Thursday, October 30, 2008

Breakfast at Denny's

This morning, I had the convenient opportunity to have breakfast at Denny's in Pearl City. On my business trips to the mainland, Denny’s was one of the first places I’d stop at for a meal when I got off the airplane on the West Coast. Usually the overnight red-eye flights from Hawaii get there at an ungodly hour and the only place I could find open was a Denny’s.

As for the one at Oahu's Pearlridge Center, I don't get out that way very often these days and haven't been there in years. I used to make a special effort when I was an avid baseball card collector to drive there during baseball season when they were giving out "Grand Slam" baseball cards if you got one of their Grand Slam breakfasts.

But that changed when I shut down my sports-card collecting avocation.

I got one of their specials today – the prime rib skillet. It sounded tantalizing, and their “beauty shot” made it look huge and inviting as well. But y'know, the trouble with hyperbole and beauty shots is that the actual product generally pales a little in comparison. This one didn't live up to the expectations.

That’s not to say that the meal was not good. In fact, it was pretty tasty. Except that my scrambled eggs were a bit overdone; I like them soft and creamy. Instead of the thick prime rib sticks that you see in the picture, I got cubes. The roasted peppers were intensely tasty, the scrambled eggs were piled up on hash browns. And, I also got three tortillas with salsa and sour cream. Most importantly, their coffee was almost as good as what I brew at home.

If I’m ever back out that way again, I may go back to Denny’s.

Sunday, October 26, 2008

The ‘Fish Prints’ Restaurant

“Gyotaku” is a traditional form of fish printing originating in mid-19th Century Japan. Ink is applied to a fish, then rice paper is rubbed onto the fish. When the paper is removed, an impression of the fish remains on the paper.

“Gyotaku” is also the name of a popular Japanese restaurant in Hawaii that has won numerous food critics and customer awards for its food. Its walls are adorned with gyotaku art by Naoki Hayashi, who uses non-toxic acrylic paint and frames his print with koa wood.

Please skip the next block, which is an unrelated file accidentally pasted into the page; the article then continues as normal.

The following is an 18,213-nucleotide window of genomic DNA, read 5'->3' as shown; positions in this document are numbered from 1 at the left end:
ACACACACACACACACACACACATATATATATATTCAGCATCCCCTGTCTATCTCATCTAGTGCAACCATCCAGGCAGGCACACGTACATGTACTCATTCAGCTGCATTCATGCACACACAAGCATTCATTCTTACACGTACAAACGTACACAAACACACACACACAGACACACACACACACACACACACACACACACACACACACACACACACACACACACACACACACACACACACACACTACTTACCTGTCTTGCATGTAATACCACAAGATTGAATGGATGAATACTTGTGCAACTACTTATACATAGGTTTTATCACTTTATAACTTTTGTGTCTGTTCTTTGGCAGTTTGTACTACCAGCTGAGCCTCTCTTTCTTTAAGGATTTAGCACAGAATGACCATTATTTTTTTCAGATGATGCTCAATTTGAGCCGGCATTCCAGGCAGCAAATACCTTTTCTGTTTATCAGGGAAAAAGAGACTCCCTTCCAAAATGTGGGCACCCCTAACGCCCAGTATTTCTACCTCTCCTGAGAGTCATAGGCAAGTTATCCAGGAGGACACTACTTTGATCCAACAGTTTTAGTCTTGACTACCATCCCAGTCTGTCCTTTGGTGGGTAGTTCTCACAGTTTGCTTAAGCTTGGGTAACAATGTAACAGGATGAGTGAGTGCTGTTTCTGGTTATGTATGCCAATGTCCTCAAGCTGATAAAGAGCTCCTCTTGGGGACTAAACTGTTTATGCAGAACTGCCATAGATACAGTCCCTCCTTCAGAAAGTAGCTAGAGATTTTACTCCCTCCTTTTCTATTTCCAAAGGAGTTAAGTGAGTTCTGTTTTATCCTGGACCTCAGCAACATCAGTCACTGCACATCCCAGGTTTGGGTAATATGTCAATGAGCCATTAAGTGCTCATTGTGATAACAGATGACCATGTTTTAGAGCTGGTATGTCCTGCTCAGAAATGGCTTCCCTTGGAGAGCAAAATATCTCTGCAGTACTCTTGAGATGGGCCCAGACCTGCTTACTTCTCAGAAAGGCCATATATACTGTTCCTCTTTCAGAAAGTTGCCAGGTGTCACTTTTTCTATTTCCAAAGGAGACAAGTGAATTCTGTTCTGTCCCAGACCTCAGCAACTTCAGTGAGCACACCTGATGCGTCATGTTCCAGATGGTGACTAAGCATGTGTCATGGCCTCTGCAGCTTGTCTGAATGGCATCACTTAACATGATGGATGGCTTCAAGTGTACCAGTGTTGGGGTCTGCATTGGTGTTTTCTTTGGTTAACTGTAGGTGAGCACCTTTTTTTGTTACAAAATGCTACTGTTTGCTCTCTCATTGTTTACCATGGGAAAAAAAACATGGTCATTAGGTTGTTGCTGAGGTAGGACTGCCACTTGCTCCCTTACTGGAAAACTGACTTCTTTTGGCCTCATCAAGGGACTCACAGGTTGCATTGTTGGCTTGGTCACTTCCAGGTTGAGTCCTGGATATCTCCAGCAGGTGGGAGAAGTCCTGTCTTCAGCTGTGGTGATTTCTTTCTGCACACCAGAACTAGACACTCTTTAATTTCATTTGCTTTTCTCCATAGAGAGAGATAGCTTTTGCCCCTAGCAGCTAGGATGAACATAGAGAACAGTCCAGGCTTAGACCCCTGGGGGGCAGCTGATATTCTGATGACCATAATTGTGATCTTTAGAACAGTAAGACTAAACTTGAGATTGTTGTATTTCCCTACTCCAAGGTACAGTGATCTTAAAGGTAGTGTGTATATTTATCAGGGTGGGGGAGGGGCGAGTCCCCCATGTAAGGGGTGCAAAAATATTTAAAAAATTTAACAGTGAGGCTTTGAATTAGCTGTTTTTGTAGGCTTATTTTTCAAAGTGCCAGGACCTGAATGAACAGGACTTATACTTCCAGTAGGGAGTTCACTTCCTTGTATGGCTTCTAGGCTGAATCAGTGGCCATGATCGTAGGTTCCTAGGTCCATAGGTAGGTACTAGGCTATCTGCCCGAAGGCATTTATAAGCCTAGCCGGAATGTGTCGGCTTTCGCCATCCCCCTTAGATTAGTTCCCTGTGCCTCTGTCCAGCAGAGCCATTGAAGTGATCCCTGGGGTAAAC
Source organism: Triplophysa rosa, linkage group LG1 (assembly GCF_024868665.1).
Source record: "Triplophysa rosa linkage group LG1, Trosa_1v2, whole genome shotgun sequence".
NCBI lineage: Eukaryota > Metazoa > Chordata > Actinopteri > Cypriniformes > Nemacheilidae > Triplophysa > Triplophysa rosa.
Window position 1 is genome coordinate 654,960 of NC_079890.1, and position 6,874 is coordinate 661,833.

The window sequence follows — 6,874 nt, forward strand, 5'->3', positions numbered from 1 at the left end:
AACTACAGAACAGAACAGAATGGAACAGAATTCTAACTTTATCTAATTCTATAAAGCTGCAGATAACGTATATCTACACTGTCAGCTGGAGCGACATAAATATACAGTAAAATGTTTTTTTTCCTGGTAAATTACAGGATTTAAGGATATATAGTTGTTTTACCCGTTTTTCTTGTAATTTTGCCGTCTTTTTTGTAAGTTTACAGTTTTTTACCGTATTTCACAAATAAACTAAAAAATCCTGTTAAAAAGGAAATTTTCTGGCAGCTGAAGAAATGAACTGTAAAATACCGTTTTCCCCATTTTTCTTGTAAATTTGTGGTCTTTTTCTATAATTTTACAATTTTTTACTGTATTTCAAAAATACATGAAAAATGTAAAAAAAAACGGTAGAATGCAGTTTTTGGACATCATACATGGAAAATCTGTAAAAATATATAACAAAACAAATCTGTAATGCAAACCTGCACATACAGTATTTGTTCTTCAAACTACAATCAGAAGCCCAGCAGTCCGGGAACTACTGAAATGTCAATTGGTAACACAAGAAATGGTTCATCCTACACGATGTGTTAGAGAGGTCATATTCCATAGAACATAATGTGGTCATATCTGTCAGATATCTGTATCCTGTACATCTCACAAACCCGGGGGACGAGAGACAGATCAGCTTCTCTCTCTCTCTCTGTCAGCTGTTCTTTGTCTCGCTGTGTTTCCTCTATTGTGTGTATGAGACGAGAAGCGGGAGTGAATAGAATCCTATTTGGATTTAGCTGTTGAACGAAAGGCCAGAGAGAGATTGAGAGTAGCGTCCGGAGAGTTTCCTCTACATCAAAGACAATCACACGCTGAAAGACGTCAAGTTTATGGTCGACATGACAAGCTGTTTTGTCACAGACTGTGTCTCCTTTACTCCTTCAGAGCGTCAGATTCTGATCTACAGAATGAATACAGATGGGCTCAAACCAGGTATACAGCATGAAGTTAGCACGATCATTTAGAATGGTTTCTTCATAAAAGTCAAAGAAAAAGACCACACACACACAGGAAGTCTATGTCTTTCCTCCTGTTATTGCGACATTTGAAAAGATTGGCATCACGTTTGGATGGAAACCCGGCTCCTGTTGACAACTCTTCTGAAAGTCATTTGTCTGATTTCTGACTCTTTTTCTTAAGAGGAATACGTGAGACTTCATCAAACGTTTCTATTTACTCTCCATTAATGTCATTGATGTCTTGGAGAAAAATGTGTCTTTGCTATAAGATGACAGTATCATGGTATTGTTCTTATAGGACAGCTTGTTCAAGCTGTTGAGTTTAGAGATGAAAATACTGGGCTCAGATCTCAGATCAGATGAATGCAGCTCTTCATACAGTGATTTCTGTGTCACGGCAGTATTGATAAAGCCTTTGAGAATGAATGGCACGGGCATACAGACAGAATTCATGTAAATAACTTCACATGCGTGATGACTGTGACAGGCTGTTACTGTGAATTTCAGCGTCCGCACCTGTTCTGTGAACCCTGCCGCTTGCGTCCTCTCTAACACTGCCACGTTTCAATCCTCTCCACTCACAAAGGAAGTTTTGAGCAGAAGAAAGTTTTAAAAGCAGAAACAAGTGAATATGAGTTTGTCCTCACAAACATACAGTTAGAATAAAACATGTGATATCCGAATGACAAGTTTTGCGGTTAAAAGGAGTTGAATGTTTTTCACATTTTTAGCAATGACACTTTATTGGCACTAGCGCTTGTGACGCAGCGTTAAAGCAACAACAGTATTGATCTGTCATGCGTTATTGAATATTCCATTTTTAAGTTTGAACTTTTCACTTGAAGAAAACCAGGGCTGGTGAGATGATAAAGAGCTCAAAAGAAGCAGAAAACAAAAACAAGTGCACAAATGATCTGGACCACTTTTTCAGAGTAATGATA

I’ve known the owner, Thomas Jones, since the 1980s when he first came to town to manage the Waikiki restaurant Kyotaru, which had just purchased the Columbia Inn restaurants. Tom has an interesting story, rising from dishwasher for the Kyotaru enterprise in Japan to president of REI Food Service (owners of Gyotaku) to Hawaii’s Small Business Person of the Year in 2005.

I had lunch at the King Street location the other day, as I do every few weeks. My favorite order is the Gyotaku Lunch Box featuring assorted sushi, shrimp and vegetable tempura, shoyu chicken, salad and miso soup. Check it out:

If you live on Oahu and haven’t been to either their Pearl City or Honolulu or the new Niu Valley location, do yourself a favor and try it sometime.

Thursday, October 23, 2008

RCA Products Are On My S**t List

I don’t hold many grudges. But RCA is one company that I absolutely don’t patronize.

Back in the late ‘60s, when we were just starting out married life, the wife and I went to the discount chain White Front in Southern California and bought a 21-inch RCA black and white TV set, one of our first major purchases.

After a week or so, the trouble started – the picture would collapse into one little horizontal line in the middle of the screen. So I hauled the set down to the nearest RCA for its warranted repair. A couple of days later, they called me and said the set was fixed.

Yeah, right. Back home, I turned it on and in a few minutes, the picture collapsd again. The next day, back it went to the repair shop. A day later, they called, I picked it up, took it home, plugged it in and turned it on …You guessed it, big ol’ horizontal line again.

Repeat the entire exercise (back to repair shop, etc.) … and then repeat again. I quit. I wrote a seething letter to RCA, sending a copy to the White Front store.

Never heard back from RCA, but the White Front manager called a couple of days later, told me to bring the set back to the store, and he’d give me a replacement. I took him up on the offer, picking out a nice set with a comparable price. He told me to pick a different one, one that cost about 50% more than the original. Now THAT was customer service.

I went back to that White Front many times, even when we moved and going there was really out of our way.

Since that time, I’ve refused to buy Whirlpool appliances because Whirlpool was owned by RCA; I’ve told TV repairmen not to use the RCA tubes they were going to use; and I’ve gone out of my way to say “no” to RCA, no matter how inconvenient it became.

Just the other day, I had to buy a universal TV remote control to replace one I’d lost. The ones with the best features and prices at the store were made by RCA. I passed those up and got a Sony remote.